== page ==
Management fashion theory

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Management Fashion Theory


Acronym

Alternate name(s)

Management Fads & Fashions

Main dependent construct(s)/factor(s)

Level of Adoption of Management Innovations

Main independent construct(s)/factor(s)

Status of fashion setters Sources of discourse (mass media, business press/trade magazines, academic journals) External pressures for organisational change (competition, economic factors, new technology)

Concise description of theory

The theory of management fashion in business and management studies states that, under conditions of uncertainty, organizations (“management fashion followers”) imitate innovation models promoted by “fashion-setting organizations” (such as: consulting firms; management gurus; business mass-media publications; and business schools) and that the diffusion rates and final levels of adoption of any given management innovation cannot be fully explained by rational/technically efficient arguments (the “efficient choice” perspective). In addition to techno-economic forces, socio-psychological factors have a significant influence in decisions to adopt and engage in continued use of a management innovation.

Thus, management fashion is largely a cultural phenomenon, shaped by norms of rationality (i.e. sets of behaviours that are believed to be rational by a particular stakeholder group) and expectations of progress (i.e. management must be seen to be always looking for improvement).

The underlying expectation is that over time, the use of a specific management fashion will eventually decline and new fashions must emerge. Some fashions will decline quite quickly and these are considered to be "fads". Others achieve widespread adoption and continued use for a considerable period of time. Finally, in a given subject area, multiple cycles or generations of innovation are visible where, as one proposed approach declines, fashion setters introduce a new innovation. These results are typically presented as S-curves or bell curves.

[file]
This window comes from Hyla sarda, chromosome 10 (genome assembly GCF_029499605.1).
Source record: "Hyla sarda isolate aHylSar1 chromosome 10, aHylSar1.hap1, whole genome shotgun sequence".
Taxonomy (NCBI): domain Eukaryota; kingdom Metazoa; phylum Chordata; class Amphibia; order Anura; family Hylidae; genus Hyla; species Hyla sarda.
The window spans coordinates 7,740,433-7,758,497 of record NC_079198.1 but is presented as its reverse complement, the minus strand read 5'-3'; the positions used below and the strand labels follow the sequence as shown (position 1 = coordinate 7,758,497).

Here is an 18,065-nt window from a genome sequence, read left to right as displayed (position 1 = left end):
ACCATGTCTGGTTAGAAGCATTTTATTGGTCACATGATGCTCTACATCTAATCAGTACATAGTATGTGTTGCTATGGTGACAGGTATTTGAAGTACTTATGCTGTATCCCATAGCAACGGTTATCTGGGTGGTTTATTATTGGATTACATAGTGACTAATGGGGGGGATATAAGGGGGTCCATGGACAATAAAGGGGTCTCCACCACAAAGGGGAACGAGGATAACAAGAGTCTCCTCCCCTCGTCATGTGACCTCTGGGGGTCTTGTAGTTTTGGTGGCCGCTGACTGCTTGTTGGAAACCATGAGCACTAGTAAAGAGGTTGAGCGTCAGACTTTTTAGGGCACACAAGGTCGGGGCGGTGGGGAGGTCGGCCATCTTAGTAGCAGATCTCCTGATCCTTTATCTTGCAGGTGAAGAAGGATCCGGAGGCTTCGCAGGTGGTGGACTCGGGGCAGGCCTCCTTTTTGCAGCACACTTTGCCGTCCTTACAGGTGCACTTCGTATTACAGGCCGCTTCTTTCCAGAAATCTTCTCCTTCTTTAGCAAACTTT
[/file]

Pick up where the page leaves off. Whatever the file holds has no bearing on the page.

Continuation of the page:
Management fashions can be studied by examining two parallel life cycles – the evolution of the discourse surrounding the innovation and the degree to which the innovation is actually adopted for continued use.

Discourse life-cycle analysis is an approach used to examine the volume and nature of discourse about a particular fashion over time. This is typically done by bibliographic and content analysis, separating the various modes of discourse -- mass media, Internet, trade/business press, academic press (journals and dissertations).

Diffusion life-cycle analysis is an approach used to determine the degree to which an innovation is actually adopted by organizations (fashion followers) and the level of use over time. Depending on the nature of the innovation, this can be done through surveys, case studies or analysis of secondary data, such as growth/decline in the businesses of service or product suppliers and specific market sales data.

Diagram/schematic of theory

Originating author(s)

Abrahamson, E. (1991). Managerial Fads and Fashions: The diffusion and rejection of innovations Academy of Management Review, 16(3).

Abrahamson, E. (1996). Management Fashion. Academy of Management Review, 21(1).

Abrahamson, E., & Fairchild, G. (1999). Management fashion: Lifecycles, triggers, and collective learning processes. Administrative Science Quarterly, 44(4).

Carson, P. P., Lanier, P. A., Carson, K. D., & Birkenmeier, B. J. (1999). A historical perspective on fad adoption and abandonment. Journal of Management History, 5(6).

Seminal articles

Rogers, Everett M. (1962, Rev 2003). Diffusion of Innovations. The Free Press. New York.

Originating area

Social psychology/Management/Fashion

Level of analysis

Group, Firm, Industry, Society

IS articles that use the theory

Baskerville, R. L., & Myers, M. D. (2009). Fashion waves in Information Systems Research and Practice. MIS Quarterly, 33(4).

Links from this theory to other theories

Diffusion of innovations theory

Theory of reasoned action

Social learning theory

Neo-institutional theory

External links

Original Contributor(s)

Kenneth A. Grant

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